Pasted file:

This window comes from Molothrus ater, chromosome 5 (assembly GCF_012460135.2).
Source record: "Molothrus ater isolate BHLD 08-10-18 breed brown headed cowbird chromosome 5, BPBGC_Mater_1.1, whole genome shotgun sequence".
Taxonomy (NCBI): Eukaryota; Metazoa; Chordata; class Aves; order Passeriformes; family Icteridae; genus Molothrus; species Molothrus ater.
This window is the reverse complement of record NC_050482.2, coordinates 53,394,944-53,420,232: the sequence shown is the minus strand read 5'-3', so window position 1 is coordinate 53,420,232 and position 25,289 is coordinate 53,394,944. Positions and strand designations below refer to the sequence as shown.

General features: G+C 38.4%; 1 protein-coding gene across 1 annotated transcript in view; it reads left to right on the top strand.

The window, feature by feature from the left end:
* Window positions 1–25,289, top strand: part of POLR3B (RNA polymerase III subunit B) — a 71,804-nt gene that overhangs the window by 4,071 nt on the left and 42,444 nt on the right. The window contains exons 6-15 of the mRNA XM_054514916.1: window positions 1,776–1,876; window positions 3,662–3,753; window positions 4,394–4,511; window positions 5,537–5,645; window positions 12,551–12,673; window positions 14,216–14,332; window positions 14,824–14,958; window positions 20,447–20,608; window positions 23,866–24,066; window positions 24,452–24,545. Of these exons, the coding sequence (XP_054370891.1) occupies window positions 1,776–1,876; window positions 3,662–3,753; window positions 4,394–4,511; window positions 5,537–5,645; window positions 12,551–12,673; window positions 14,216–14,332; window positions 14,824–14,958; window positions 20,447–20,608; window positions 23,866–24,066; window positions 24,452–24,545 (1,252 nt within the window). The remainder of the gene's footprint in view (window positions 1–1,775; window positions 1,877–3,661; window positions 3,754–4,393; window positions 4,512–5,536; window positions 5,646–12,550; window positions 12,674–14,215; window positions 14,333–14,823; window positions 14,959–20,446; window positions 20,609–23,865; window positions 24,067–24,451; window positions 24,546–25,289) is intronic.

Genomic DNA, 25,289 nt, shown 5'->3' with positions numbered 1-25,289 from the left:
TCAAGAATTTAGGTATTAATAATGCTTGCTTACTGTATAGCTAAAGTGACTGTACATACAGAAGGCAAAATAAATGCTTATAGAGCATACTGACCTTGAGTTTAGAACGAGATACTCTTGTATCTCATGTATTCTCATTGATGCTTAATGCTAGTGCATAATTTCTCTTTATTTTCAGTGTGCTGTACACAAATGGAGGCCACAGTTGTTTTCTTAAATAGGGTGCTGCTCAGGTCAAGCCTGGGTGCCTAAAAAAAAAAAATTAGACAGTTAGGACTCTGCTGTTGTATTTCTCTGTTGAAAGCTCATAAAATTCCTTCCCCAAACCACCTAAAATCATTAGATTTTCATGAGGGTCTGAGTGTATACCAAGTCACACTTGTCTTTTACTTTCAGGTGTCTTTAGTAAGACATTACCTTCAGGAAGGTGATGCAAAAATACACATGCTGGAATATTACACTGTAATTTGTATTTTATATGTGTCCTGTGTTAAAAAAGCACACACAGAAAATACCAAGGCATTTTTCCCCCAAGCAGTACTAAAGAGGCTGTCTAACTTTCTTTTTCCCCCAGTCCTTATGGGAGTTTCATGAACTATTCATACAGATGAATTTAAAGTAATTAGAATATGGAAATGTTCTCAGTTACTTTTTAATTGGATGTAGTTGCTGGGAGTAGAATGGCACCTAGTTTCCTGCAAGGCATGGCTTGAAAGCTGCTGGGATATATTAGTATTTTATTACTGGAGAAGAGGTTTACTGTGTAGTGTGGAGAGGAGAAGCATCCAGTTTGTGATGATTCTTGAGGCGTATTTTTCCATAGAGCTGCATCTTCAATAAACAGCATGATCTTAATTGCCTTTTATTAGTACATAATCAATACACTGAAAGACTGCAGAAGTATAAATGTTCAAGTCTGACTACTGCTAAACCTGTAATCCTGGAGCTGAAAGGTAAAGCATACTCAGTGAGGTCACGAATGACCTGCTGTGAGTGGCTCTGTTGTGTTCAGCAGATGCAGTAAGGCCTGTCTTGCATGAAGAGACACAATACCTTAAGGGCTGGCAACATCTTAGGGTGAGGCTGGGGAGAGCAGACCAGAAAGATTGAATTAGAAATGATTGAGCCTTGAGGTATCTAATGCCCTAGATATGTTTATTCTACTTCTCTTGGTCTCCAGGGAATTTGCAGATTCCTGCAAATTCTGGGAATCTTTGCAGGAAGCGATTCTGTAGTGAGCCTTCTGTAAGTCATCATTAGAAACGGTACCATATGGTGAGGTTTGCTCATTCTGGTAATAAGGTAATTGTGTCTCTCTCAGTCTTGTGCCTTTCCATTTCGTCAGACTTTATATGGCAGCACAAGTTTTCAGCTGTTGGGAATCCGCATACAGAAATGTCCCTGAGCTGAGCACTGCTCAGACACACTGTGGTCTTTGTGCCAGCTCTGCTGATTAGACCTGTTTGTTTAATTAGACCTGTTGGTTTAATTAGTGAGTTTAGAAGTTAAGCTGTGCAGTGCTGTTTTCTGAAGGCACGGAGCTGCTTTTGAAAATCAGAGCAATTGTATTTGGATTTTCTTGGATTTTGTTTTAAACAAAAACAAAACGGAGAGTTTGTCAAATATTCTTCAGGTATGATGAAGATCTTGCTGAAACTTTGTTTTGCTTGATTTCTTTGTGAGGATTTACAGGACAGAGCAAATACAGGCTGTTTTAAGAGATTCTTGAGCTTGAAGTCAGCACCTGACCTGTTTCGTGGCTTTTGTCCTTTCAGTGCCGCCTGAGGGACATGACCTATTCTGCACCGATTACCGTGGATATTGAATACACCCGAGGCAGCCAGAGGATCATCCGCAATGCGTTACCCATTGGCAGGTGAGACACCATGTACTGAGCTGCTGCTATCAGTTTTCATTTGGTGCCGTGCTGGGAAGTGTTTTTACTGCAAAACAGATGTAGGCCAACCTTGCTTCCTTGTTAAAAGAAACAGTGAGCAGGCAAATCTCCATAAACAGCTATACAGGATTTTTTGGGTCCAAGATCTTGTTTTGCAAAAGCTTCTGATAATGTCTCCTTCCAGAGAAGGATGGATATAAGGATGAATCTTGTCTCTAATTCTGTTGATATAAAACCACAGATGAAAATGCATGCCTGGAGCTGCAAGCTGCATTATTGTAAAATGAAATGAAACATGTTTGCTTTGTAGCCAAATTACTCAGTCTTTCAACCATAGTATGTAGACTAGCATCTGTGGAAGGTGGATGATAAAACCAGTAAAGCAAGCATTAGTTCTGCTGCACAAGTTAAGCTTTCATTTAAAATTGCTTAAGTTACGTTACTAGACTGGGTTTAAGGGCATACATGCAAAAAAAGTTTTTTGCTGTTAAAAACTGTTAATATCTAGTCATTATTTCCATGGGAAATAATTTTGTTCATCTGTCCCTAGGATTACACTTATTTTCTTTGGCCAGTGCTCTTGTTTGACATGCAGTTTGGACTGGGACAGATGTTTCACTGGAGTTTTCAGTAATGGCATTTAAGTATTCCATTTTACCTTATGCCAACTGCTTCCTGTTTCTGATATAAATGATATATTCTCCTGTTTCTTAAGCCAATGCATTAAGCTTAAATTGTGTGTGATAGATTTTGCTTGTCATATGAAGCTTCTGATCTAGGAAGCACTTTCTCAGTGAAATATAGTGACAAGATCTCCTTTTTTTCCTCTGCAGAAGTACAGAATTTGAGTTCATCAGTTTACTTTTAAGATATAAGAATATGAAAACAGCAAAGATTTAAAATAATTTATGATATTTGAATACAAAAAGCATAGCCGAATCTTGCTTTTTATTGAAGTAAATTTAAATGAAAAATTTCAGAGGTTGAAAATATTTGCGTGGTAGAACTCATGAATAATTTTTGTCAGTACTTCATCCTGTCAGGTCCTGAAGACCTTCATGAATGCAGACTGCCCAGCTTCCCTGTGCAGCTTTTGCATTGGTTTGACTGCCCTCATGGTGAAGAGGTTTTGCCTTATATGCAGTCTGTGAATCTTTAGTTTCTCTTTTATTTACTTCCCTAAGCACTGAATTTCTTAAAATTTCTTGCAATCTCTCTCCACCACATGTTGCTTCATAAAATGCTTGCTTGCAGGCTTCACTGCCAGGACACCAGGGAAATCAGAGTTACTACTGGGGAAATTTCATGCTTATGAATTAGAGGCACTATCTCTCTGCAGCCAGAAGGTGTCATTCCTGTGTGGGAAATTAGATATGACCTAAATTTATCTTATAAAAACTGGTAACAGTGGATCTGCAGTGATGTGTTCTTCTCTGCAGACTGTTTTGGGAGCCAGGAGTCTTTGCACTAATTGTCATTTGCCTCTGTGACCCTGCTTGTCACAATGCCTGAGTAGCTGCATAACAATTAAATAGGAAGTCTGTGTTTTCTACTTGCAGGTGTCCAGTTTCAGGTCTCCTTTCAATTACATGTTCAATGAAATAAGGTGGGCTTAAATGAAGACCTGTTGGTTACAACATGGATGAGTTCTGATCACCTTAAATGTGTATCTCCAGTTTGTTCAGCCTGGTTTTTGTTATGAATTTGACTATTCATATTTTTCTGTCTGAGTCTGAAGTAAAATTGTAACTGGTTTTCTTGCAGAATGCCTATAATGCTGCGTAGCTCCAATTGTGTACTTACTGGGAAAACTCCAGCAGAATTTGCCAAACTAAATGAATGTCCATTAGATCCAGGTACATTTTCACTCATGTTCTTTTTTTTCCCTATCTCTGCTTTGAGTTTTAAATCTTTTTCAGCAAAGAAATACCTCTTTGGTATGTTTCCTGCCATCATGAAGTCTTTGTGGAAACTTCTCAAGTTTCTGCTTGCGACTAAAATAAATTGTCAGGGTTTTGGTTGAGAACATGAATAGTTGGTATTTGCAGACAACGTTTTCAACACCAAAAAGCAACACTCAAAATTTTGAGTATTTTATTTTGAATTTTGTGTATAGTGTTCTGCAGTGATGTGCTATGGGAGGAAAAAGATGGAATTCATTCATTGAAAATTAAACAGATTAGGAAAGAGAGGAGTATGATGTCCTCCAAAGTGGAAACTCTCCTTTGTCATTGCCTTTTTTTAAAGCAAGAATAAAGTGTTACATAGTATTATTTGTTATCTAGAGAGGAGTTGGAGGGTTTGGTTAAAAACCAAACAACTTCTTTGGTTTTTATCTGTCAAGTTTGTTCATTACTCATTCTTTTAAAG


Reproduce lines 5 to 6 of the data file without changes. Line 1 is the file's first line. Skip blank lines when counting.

General features: G+C 38.4%; 1 protein-coding gene across 1 annotated transcript in view; it reads left to right on the top strand.

The window, feature by feature from the left end: